BRANZ Helps Custom Design Our Sheds for Issues with Wind
BRANZ is a multi-faceted, science-led organisation, BRANZ uses independent research, systems knowledge and its broad networks to identify practical solutions that improve New Zealand’s building system performance.
Designing Sheds for Wind
Wind direction, speed and frequency will influence the building design including bracing requirements, roof and wall cladding selection, weathertightness detailing, building entry locations, window size and placement and provision of shelter for outdoor spaces.
Understanding all the features of a site, using and protecting the best, and minimising the impact of the worst.
On this page:
- designing for wind
- wind regions and zones
- specific design
- gathering information about local wind conditions.
Designing for Issues with Wind
Generally, designing for wind will require providing shelter but in hot or humid climates, the building design may deliberately incorporate features or shapes to provide cooling breezes for a passive cooling effect.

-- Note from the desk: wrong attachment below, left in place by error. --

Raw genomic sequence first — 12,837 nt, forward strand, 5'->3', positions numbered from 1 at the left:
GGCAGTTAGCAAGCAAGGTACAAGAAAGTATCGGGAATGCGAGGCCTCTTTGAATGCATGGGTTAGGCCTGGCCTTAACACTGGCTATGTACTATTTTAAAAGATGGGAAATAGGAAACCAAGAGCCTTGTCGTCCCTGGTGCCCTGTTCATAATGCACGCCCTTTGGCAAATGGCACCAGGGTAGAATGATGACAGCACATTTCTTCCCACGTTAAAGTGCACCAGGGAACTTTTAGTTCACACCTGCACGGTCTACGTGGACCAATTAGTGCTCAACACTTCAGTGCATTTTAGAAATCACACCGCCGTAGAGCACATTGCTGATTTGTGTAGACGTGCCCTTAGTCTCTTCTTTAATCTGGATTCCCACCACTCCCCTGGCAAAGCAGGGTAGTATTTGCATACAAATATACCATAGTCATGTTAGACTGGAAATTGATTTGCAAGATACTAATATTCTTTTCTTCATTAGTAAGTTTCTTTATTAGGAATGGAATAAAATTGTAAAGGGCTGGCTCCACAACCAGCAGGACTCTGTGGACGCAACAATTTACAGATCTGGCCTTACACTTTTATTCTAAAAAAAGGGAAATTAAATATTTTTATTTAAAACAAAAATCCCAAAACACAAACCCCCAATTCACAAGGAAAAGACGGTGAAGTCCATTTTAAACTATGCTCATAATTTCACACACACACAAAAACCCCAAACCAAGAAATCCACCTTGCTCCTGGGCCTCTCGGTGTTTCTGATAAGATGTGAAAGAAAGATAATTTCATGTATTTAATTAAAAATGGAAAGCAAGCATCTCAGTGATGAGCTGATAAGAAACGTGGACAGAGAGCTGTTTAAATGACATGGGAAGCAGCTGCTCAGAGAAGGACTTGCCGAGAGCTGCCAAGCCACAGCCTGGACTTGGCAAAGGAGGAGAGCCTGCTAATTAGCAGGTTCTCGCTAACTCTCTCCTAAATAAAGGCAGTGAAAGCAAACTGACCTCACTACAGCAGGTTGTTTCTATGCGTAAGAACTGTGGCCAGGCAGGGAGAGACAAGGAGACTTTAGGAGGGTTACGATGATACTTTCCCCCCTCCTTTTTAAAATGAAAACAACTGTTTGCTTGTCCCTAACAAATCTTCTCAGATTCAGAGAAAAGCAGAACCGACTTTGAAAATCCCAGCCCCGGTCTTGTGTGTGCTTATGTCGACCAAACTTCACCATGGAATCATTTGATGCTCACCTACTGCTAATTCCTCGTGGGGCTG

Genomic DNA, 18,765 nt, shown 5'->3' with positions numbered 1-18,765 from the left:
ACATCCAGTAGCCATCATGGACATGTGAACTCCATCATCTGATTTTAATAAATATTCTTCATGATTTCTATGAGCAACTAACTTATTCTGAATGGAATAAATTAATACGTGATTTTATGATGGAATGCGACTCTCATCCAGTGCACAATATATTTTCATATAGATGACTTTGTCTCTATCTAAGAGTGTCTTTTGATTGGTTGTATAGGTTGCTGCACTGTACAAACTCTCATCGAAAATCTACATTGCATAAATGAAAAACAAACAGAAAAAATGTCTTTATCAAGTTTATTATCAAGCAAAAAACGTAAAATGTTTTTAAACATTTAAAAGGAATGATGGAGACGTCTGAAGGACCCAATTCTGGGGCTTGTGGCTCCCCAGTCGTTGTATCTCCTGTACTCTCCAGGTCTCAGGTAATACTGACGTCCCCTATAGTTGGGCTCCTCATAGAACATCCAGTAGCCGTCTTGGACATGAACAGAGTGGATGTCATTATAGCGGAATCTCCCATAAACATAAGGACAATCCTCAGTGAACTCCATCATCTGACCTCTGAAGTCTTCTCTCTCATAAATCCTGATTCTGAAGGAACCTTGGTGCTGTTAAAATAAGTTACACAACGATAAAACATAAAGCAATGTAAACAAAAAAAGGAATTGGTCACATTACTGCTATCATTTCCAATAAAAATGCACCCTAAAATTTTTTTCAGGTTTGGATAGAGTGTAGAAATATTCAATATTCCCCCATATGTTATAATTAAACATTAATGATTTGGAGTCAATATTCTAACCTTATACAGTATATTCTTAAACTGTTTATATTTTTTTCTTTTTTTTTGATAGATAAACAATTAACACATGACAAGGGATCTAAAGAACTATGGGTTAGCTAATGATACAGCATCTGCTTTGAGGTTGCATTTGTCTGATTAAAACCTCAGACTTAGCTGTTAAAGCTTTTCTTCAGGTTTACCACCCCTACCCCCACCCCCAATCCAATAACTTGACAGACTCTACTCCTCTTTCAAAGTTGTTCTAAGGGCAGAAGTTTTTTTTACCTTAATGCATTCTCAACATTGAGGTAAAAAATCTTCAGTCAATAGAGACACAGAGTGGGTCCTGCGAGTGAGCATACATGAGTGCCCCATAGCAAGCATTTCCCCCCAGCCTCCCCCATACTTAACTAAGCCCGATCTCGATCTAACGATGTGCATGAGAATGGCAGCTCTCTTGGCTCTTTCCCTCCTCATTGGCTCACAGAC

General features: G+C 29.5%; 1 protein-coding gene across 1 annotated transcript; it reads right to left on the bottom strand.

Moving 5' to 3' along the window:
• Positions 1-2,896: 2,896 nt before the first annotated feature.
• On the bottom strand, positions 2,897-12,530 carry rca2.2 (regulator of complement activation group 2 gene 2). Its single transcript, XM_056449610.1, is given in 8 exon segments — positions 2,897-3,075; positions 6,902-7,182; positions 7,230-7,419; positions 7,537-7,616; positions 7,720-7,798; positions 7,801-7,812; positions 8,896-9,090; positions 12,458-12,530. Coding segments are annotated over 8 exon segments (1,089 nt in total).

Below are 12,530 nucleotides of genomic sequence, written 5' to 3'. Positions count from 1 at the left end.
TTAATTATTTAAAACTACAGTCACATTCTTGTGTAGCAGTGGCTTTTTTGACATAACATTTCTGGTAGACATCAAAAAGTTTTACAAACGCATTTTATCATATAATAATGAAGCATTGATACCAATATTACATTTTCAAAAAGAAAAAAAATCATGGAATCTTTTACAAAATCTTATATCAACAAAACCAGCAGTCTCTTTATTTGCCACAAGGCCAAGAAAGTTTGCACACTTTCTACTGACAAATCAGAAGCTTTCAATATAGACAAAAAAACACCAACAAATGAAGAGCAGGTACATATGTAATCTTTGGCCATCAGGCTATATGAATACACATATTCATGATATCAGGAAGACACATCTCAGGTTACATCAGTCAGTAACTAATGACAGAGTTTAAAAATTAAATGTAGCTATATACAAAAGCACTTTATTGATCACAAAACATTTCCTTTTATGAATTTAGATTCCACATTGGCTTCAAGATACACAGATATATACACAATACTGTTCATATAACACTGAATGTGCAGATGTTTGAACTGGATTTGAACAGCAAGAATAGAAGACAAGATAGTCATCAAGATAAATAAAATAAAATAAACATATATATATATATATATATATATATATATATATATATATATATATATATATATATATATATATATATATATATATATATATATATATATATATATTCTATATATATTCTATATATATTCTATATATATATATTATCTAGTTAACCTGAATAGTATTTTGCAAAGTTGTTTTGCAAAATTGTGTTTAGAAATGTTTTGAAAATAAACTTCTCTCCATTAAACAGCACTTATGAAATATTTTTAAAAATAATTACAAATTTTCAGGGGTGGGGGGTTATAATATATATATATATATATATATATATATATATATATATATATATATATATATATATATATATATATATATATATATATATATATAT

In remote locations, wind speed and frequency may also be a factor in selecting wind as a power generation source.
Make your assessment of wind effects early in the design process. This should include the speed (average and peak) and direction of wind, and how it affects the site at different times of year.
Factors influencing wind speed on a specific site are shown in the following table.
Regional and Site Features
General wind speeds in the region sourced from:
Level of site exposure: Determined from on-site observation
Wind speed & Terrain:
- Wind increases as it passes over or between hills
- Wind slows down as it passes over rougher terrain (drag effect)
- Wind accelerates over open and flat expanses of land or water
Around a large expanse of water nearby, e.g. sea or a lake
During the day, solar gain will heat the land mass, resulting in an increase in temperature relative to an adjacent large body of water. As air warmed by the land rises, cooler air from over the water will replace the rising air, resulting in the generation of afternoon, on-shore breezes
Wind speed with adjacent buildings / vegetation
- is lower when a site is surrounded by taller buildings
- will increase where it funnels around or between buildings
- is slowed by trees and vegetation
Wind speed & Building Height
The higher the building, the more exposed it will be to higher winds, particularly where the building is taller than adjacent buildings or vegetation.
Prevailing wind directions